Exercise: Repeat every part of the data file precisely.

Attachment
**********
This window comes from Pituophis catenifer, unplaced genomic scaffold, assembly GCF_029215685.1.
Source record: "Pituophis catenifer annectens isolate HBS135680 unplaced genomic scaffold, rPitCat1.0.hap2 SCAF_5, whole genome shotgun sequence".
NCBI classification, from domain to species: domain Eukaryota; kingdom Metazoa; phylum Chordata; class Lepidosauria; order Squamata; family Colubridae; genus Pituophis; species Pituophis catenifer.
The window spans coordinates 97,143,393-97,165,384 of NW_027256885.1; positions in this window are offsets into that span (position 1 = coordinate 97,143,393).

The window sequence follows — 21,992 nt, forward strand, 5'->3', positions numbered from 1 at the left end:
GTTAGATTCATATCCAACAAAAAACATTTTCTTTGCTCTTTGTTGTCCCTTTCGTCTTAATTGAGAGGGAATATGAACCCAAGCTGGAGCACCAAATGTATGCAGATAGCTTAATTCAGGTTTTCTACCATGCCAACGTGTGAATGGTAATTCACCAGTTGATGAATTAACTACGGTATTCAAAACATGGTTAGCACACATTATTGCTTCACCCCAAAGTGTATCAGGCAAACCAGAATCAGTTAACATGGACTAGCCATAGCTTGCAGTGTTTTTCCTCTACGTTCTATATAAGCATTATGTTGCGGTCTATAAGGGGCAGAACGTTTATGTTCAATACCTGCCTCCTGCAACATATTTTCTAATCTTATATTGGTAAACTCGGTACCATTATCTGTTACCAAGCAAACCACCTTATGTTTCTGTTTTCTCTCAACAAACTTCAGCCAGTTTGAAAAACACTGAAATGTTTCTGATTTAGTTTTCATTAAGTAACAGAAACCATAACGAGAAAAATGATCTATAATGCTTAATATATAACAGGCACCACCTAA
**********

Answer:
This window comes from Pituophis catenifer, unplaced genomic scaffold, assembly GCF_029215685.1.
Source record: "Pituophis catenifer annectens isolate HBS135680 unplaced genomic scaffold, rPitCat1.0.hap2 SCAF_5, whole genome shotgun sequence".
NCBI classification, from domain to species: domain Eukaryota; kingdom Metazoa; phylum Chordata; class Lepidosauria; order Squamata; family Colubridae; genus Pituophis; species Pituophis catenifer.
The window spans coordinates 97,143,393-97,165,384 of NW_027256885.1; positions in this window are offsets into that span (position 1 = coordinate 97,143,393).

The window sequence follows — 21,992 nt, forward strand, 5'->3', positions numbered from 1 at the left end:
GTTAGATTCATATCCAACAAAAAACATTTTCTTTGCTCTTTGTTGTCCCTTTCGTCTTAATTGAGAGGGAATATGAACCCAAGCTGGAGCACCAAATGTATGCAGATAGCTTAATTCAGGTTTTCTACCATGCCAACGTGTGAATGGTAATTCACCAGTTGATGAATTAACTACGGTATTCAAAACATGGTTAGCACACATTATTGCTTCACCCCAAAGTGTATCAGGCAAACCAGAATCAGTTAACATGGACTAGCCATAGCTTGCAGTGTTTTTCCTCTACGTTCTATATAAGCATTATGTTGCGGTCTATAAGGGGCAGAACGTTTATGTTCAATACCTGCCTCCTGCAACATATTTTCTAATCTTATATTGGTAAACTCGGTACCATTATCTGTTACCAAGCAAACCACCTTATGTTTCTGTTTTCTCTCAACAAACTTCAGCCAGTTTGAAAAACACTGAAATGTTTCTGATTTAGTTTTCATTAAGTAACAGAAACCATAACGAGAAAAATGATCTATAATGCTTAATATATAACAGGCACCACCTAA